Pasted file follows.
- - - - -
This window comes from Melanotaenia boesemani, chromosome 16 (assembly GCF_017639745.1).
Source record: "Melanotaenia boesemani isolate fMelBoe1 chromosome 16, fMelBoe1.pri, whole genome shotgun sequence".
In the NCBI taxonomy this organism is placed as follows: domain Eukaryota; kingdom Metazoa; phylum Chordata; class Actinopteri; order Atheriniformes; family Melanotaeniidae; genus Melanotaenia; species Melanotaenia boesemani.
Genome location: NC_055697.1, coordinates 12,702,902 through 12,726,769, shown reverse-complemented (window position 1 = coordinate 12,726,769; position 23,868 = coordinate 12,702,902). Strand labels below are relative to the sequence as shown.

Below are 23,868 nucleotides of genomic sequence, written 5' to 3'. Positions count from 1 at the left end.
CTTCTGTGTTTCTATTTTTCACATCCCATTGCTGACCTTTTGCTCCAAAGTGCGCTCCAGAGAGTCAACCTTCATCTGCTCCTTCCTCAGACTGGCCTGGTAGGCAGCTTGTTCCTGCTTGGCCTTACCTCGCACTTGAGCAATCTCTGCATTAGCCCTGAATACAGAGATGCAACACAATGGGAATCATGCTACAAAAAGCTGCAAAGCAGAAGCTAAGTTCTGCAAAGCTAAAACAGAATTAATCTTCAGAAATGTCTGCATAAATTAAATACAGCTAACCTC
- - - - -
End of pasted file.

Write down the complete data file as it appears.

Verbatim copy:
This window comes from Melanotaenia boesemani, chromosome 16 (assembly GCF_017639745.1).
Source record: "Melanotaenia boesemani isolate fMelBoe1 chromosome 16, fMelBoe1.pri, whole genome shotgun sequence".
In the NCBI taxonomy this organism is placed as follows: domain Eukaryota; kingdom Metazoa; phylum Chordata; class Actinopteri; order Atheriniformes; family Melanotaeniidae; genus Melanotaenia; species Melanotaenia boesemani.
Genome location: NC_055697.1, coordinates 12,702,902 through 12,726,769, shown reverse-complemented (window position 1 = coordinate 12,726,769; position 23,868 = coordinate 12,702,902). Strand labels below are relative to the sequence as shown.

Below are 23,868 nucleotides of genomic sequence, written 5' to 3'. Positions count from 1 at the left end.
CTTCTGTGTTTCTATTTTTCACATCCCATTGCTGACCTTTTGCTCCAAAGTGCGCTCCAGAGAGTCAACCTTCATCTGCTCCTTCCTCAGACTGGCCTGGTAGGCAGCTTGTTCCTGCTTGGCCTTACCTCGCACTTGAGCAATCTCTGCATTAGCCCTGAATACAGAGATGCAACACAATGGGAATCATGCTACAAAAAGCTGCAAAGCAGAAGCTAAGTTCTGCAAAGCTAAAACAGAATTAATCTTCAGAAATGTCTGCATAAATTAAATACAGCTAACCTC